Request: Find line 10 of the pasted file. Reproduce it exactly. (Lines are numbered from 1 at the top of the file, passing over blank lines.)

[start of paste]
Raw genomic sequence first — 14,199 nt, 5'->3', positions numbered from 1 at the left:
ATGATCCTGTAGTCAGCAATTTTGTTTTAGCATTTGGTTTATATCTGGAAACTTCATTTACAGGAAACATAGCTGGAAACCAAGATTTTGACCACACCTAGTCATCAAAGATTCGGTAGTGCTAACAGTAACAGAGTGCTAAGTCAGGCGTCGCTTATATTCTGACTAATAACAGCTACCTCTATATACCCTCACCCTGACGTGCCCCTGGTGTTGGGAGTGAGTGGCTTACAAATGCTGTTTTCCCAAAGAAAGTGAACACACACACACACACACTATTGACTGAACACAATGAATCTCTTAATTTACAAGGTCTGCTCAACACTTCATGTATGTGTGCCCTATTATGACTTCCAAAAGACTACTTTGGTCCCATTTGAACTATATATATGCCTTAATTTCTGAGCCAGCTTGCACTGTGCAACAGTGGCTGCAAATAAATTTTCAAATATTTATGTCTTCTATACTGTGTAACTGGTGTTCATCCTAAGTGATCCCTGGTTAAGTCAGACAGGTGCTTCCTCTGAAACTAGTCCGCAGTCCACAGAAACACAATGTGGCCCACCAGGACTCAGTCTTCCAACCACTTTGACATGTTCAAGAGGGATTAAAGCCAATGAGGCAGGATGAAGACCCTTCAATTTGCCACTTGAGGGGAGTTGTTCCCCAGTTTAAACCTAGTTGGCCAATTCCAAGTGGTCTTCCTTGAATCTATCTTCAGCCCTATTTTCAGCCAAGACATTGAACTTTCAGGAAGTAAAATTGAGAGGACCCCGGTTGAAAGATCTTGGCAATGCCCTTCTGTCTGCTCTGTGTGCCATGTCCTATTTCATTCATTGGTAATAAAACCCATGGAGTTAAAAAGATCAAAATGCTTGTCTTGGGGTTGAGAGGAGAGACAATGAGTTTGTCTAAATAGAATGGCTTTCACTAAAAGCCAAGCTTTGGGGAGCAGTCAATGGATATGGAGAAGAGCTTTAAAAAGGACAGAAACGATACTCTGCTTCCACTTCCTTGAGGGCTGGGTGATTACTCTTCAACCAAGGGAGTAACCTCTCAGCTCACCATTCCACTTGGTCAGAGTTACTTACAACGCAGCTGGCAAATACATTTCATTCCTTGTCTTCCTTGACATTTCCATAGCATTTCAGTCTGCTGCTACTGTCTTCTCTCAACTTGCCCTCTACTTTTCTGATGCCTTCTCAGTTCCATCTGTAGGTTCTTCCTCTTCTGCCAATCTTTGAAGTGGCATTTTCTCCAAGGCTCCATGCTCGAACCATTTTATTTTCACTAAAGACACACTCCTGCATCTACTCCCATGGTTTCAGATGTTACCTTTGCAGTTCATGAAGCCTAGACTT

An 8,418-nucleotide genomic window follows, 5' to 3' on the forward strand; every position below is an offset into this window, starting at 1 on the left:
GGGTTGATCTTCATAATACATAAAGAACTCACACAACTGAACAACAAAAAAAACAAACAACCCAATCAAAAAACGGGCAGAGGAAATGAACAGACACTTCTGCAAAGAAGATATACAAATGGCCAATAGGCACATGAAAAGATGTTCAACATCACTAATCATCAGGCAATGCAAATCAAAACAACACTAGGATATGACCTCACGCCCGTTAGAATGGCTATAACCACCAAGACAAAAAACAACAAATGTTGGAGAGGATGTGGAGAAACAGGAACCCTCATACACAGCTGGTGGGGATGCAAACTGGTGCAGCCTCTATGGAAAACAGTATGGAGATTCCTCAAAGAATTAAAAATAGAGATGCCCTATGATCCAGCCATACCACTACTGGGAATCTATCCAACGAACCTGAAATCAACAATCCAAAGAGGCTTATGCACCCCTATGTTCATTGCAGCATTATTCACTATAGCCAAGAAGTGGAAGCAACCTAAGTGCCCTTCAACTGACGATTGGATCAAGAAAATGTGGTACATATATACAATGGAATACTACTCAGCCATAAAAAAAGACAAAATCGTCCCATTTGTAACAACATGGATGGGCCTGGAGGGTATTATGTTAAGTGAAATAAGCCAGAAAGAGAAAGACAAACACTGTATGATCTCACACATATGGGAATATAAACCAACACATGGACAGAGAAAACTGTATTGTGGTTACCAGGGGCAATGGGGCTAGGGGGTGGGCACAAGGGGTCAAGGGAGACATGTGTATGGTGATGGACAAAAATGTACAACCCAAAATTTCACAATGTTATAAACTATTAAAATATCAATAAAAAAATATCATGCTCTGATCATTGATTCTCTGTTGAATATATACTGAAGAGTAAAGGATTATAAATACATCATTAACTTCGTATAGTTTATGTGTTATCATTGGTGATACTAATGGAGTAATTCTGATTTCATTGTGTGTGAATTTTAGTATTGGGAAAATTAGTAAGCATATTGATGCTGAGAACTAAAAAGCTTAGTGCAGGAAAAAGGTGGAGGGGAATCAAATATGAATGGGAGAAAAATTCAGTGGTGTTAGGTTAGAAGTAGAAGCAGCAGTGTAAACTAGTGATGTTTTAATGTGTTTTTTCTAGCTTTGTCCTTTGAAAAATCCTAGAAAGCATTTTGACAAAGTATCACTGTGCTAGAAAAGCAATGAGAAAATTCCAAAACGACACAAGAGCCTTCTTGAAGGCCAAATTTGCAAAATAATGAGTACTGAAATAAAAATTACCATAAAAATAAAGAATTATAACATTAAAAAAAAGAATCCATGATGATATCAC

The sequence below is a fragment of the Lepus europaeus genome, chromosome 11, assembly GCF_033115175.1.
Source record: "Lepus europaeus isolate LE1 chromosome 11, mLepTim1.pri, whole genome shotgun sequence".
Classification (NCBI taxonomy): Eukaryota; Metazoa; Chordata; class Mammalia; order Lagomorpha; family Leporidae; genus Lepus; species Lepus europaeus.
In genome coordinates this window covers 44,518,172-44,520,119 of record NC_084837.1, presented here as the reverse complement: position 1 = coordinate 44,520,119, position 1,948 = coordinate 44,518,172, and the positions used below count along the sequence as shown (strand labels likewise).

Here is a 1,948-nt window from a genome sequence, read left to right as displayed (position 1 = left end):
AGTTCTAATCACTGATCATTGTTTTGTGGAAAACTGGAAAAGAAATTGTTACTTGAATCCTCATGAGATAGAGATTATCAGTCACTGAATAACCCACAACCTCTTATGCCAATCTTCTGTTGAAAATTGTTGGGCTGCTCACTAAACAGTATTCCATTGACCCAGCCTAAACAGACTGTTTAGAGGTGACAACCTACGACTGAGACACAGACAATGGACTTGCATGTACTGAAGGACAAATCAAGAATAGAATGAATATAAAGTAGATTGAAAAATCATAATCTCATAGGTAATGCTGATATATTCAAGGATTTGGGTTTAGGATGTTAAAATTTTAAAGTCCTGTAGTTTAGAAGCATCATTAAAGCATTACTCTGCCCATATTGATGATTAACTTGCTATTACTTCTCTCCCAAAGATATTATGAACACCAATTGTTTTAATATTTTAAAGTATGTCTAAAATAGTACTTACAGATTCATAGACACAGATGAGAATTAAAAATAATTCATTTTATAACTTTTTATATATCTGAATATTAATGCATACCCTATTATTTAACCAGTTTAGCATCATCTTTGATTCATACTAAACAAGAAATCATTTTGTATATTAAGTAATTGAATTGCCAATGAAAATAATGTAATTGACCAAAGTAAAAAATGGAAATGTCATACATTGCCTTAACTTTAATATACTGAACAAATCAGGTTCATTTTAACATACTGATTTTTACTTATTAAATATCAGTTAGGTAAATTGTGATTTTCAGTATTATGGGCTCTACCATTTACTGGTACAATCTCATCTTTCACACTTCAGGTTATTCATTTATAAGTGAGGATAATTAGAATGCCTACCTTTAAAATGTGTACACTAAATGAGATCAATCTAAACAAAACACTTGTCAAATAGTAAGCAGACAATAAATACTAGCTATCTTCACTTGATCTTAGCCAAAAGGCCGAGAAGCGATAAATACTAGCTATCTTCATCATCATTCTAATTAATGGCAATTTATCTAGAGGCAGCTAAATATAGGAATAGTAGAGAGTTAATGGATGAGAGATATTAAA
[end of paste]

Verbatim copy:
AGTTCTAATCACTGATCATTGTTTTGTGGAAAACTGGAAAAGAAATTGTTACTTGAATCCTCATGAGATAGAGATTATCAGTCACTGAATAACCCACAACCTCTTATGCCAATCTTCTGTTGAAAATTGTTGGGCTGCTCACTAAACAGTATTCCATTGACCCAGCCTAAACAGACTGTTTAGAGGTGACAACCTACGACTGAGACACAGACAATGGACTTGCATGTACTGAAGGACAAATCAAGAATAGAATGAATATAAAGTAGATTGAAAAATCATAATCTCATAGGTAATGCTGATATATTCAAGGATTTGGGTTTAGGATGTTAAAATTTTAAAGTCCTGTAGTTTAGAAGCATCATTAAAGCATTACTCTGCCCATATTGATGATTAACTTGCTATTACTTCTCTCCCAAAGATATTATGAACACCAATTGTTTTAATATTTTAAAGTATGTCTAAAATAGTACTTACAGATTCATAGACACAGATGAGAATTAAAAATAATTCATTTTATAACTTTTTATATATCTGAATATTAATGCATACCCTATTATTTAACCAGTTTAGCATCATCTTTGATTCATACTAAACAAGAAATCATTTTGTATATTAAGTAATTGAATTGCCAATGAAAATAATGTAATTGACCAAAGTAAAAAATGGAAATGTCATACATTGCCTTAACTTTAATATACTGAACAAATCAGGTTCATTTTAACATACTGATTTTTACTTATTAAATATCAGTTAGGTAAATTGTGATTTTCAGTATTATGGGCTCTACCATTTACTGGTACAATCTCATCTTTCACACTTCAGGTTATTCATTTATAAGTGAGGATAATTAGAATGCCTACCTTTAAAATGTGTACACTAAATGAGATCAATCTAAACAAAACACTTGTCAAATAGTAAGCAGACAATAAATACTAGCTATCTTCACTTGATCTTAGCCAAAAGGCCGAGAAGCGATAAATACTAGCTATCTTCATCATCATTCTAATTAATGGCAATTTATCTAGAGGCAGCTAAATATAGGAATAGTAGAGAGTTAATGGATGAGAGATATTAAA